Upbit delisting privacy coins following new regulations
Following a growing trend in South Korea, Upbit became the latest cryptocurrency exchange service to delist a series of privacy coins. This came in response to new regulatory requirements set by the international body known as the Financial Action Task Force (FATF).
In an official notice provided by the company, they explained that effective September 30, six coins will no longer be included as part of their trading support. This will include Monero (XMR), Dash (DASH), ZCASH (ZEC), Haven (XHV), BitTube (TUBE), and PIVX (PIVX).
Members who currently hold these coins with the exchange are required to withdraw the coin by October 19 of this year.
Within the notice, it was explained that “There are also crypto-assets that can selectively utilize anonymity features among projects that are subject to end of transaction support. For these crypto-assets, Upbit has only supported transparent withdrawal/deposit support.”
The notice continued on by explaining the reasons why the transaction support will no longer be included. The official list included:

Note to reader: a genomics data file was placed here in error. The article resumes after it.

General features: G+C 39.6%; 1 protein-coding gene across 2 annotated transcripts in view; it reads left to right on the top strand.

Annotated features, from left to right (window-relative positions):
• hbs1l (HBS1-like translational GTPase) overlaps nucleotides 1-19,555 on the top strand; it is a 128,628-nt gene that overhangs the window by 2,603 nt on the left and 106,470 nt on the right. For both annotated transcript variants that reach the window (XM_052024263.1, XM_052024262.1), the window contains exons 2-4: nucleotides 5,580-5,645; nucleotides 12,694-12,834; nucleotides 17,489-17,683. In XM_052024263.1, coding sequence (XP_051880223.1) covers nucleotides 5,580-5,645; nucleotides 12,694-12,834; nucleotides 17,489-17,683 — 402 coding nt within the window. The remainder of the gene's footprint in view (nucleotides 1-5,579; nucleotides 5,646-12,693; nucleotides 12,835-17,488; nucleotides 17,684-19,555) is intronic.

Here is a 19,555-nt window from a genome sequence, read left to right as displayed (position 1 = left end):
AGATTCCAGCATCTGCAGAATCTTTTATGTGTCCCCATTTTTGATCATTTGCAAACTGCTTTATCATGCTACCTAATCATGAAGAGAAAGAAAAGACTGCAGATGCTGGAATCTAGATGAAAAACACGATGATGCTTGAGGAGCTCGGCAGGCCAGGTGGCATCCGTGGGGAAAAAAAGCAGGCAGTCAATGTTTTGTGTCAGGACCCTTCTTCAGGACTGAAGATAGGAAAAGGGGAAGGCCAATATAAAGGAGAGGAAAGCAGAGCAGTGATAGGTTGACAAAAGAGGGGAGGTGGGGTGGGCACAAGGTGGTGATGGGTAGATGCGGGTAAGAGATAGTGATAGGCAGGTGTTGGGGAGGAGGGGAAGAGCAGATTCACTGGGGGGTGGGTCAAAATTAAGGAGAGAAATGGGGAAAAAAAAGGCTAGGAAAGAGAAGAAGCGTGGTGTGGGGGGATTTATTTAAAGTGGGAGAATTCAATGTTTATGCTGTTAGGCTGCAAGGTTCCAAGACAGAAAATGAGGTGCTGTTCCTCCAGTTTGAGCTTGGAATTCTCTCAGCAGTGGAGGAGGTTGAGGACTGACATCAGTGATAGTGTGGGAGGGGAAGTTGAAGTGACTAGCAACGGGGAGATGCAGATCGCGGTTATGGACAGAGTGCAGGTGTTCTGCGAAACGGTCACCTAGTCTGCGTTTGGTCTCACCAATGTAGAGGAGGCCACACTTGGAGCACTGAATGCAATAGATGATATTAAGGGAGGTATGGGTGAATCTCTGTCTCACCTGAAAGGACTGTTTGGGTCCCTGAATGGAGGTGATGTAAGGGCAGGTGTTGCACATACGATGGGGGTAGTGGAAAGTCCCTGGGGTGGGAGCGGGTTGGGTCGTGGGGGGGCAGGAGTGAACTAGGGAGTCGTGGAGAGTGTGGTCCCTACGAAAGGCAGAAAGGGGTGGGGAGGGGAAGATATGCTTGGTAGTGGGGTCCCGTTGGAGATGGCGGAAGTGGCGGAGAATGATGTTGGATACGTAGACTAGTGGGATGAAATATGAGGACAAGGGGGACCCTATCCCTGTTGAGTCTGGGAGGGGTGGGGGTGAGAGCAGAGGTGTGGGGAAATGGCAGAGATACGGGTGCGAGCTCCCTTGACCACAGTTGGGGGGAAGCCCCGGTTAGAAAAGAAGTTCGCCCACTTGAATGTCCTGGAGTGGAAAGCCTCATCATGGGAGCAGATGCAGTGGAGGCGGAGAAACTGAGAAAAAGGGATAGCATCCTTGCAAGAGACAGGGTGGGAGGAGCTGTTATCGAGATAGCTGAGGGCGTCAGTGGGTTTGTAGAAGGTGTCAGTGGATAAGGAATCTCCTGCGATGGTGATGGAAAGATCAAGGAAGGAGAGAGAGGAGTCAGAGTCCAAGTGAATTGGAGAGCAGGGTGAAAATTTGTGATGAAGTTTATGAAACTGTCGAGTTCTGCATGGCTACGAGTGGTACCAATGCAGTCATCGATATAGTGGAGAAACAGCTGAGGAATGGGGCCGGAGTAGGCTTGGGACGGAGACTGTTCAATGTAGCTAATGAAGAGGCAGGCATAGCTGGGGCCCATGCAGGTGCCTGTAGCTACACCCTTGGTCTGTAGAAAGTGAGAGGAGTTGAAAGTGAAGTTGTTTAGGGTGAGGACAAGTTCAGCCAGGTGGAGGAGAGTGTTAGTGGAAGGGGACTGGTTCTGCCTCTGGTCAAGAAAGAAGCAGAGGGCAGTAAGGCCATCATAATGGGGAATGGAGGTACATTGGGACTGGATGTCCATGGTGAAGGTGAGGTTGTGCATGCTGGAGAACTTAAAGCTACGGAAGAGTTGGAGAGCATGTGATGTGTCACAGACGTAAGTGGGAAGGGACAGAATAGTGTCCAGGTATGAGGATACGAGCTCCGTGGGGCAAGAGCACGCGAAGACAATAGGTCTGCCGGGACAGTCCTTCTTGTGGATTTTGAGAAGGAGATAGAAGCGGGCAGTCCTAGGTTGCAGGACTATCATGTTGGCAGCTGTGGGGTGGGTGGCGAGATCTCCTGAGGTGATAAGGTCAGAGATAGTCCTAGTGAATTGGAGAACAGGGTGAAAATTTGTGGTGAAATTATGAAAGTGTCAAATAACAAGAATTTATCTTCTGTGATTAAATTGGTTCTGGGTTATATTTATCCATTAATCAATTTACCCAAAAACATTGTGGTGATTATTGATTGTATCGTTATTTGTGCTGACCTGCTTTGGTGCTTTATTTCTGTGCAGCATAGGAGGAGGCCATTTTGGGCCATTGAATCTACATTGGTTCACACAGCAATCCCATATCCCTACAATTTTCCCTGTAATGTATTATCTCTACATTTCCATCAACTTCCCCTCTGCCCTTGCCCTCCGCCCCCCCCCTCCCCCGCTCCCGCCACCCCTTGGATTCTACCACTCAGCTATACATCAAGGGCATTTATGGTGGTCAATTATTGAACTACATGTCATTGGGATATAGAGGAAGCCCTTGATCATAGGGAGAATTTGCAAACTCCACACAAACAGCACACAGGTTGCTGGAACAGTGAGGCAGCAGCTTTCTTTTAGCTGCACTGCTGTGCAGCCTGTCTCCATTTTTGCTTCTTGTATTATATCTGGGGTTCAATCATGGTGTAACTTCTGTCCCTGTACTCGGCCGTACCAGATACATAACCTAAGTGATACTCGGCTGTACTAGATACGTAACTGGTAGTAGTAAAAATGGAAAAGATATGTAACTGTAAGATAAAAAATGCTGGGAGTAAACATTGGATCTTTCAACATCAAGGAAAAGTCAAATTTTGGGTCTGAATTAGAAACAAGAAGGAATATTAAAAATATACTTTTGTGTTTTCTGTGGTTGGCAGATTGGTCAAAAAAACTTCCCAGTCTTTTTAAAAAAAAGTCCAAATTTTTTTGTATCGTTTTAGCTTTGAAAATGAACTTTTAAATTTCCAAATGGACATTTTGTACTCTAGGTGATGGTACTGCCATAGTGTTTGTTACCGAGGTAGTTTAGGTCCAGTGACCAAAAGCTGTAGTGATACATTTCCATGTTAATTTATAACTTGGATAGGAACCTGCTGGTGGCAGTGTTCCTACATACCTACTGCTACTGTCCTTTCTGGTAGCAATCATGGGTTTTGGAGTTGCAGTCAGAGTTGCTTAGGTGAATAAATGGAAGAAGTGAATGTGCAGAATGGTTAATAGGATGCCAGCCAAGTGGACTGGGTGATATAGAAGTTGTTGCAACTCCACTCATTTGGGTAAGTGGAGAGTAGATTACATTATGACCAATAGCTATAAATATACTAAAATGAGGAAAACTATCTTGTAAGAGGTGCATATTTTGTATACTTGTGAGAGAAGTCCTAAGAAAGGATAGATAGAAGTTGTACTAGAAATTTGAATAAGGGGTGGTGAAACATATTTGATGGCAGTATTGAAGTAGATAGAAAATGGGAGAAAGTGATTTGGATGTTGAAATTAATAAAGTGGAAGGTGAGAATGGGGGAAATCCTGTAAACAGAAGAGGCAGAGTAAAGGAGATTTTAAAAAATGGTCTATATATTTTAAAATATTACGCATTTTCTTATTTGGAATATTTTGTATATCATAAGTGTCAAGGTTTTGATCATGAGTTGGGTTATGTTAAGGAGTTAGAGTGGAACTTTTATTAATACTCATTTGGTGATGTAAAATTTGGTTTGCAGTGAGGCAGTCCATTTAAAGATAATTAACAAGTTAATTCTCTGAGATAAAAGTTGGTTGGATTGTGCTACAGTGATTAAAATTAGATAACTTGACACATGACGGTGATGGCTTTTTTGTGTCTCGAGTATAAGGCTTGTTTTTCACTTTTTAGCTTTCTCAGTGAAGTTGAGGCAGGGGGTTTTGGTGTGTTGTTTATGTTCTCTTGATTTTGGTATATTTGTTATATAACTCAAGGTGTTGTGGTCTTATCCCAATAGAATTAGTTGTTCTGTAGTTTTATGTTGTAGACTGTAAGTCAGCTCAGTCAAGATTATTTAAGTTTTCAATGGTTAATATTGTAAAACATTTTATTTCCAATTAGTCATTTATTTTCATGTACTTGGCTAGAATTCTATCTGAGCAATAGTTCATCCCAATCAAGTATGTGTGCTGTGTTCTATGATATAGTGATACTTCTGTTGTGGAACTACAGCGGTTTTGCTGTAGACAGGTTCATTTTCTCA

• Concerns related to anonymity.
• Ensuring that there is no possibility of money laundering and inflow from external networks.
The government of South Korea has been taking a rather harsh view related to these privacy coins. It seemed inevitable that new regulations would ultimately lead to the end of currency exchanges offering this service, and Upbit is the second this week to delist these coins. OKEx Korea also took this course of action.
It appears that the primary problem related to them is that they have not met the domestic FATF guidelines. Further research is required as to whether they can meet the guidelines, but it does not appear that this research will be conducted soon.
The FATF guidelines have created trading rules governing cryptocurrencies which ask businesses to authenticate the parties involved in any transaction that exceeds $1000. It is expected that by June 2020 that over 200 nations will have implemented these regulations. South Korea has been one of the most active in implementing the guidelines, and this has led to a number of exchanges finding that it would be impossible to offer these coins under the new guidelines.
Compounding the problem is the fact that the value of these privacy coins has been fluctuating and falling of late. A lot of these coins continue to struggle to gain acceptance and traction within South Korea, including both Monero and ZCash. PIVX is also seeing sharp declines, and it is expected that they will see a similar devaluation as that of the other two.
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